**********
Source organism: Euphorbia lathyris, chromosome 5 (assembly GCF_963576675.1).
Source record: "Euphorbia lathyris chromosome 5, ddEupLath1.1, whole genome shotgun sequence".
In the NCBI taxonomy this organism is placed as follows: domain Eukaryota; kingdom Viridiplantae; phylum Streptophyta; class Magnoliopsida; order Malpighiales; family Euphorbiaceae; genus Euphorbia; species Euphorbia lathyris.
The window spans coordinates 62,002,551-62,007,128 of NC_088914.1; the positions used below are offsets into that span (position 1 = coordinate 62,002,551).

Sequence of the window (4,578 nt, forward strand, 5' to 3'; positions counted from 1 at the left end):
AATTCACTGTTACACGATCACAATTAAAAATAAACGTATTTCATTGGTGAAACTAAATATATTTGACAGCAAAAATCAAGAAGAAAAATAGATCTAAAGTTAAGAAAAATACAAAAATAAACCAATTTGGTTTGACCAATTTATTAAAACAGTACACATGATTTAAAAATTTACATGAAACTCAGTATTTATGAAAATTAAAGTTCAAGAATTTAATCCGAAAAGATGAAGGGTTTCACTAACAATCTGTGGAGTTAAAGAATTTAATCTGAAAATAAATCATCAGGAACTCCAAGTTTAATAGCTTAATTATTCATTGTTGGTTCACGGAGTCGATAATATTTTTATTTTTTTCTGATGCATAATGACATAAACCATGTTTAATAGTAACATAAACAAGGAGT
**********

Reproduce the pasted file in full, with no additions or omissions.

Source organism: Euphorbia lathyris, chromosome 5 (assembly GCF_963576675.1).
Source record: "Euphorbia lathyris chromosome 5, ddEupLath1.1, whole genome shotgun sequence".
In the NCBI taxonomy this organism is placed as follows: domain Eukaryota; kingdom Viridiplantae; phylum Streptophyta; class Magnoliopsida; order Malpighiales; family Euphorbiaceae; genus Euphorbia; species Euphorbia lathyris.
The window spans coordinates 62,002,551-62,007,128 of NC_088914.1; the positions used below are offsets into that span (position 1 = coordinate 62,002,551).

Sequence of the window (4,578 nt, forward strand, 5' to 3'; positions counted from 1 at the left end):
AATTCACTGTTACACGATCACAATTAAAAATAAACGTATTTCATTGGTGAAACTAAATATATTTGACAGCAAAAATCAAGAAGAAAAATAGATCTAAAGTTAAGAAAAATACAAAAATAAACCAATTTGGTTTGACCAATTTATTAAAACAGTACACATGATTTAAAAATTTACATGAAACTCAGTATTTATGAAAATTAAAGTTCAAGAATTTAATCCGAAAAGATGAAGGGTTTCACTAACAATCTGTGGAGTTAAAGAATTTAATCTGAAAATAAATCATCAGGAACTCCAAGTTTAATAGCTTAATTATTCATTGTTGGTTCACGGAGTCGATAATATTTTTATTTTTTTCTGATGCATAATGACATAAACCATGTTTAATAGTAACATAAACAAGGAGT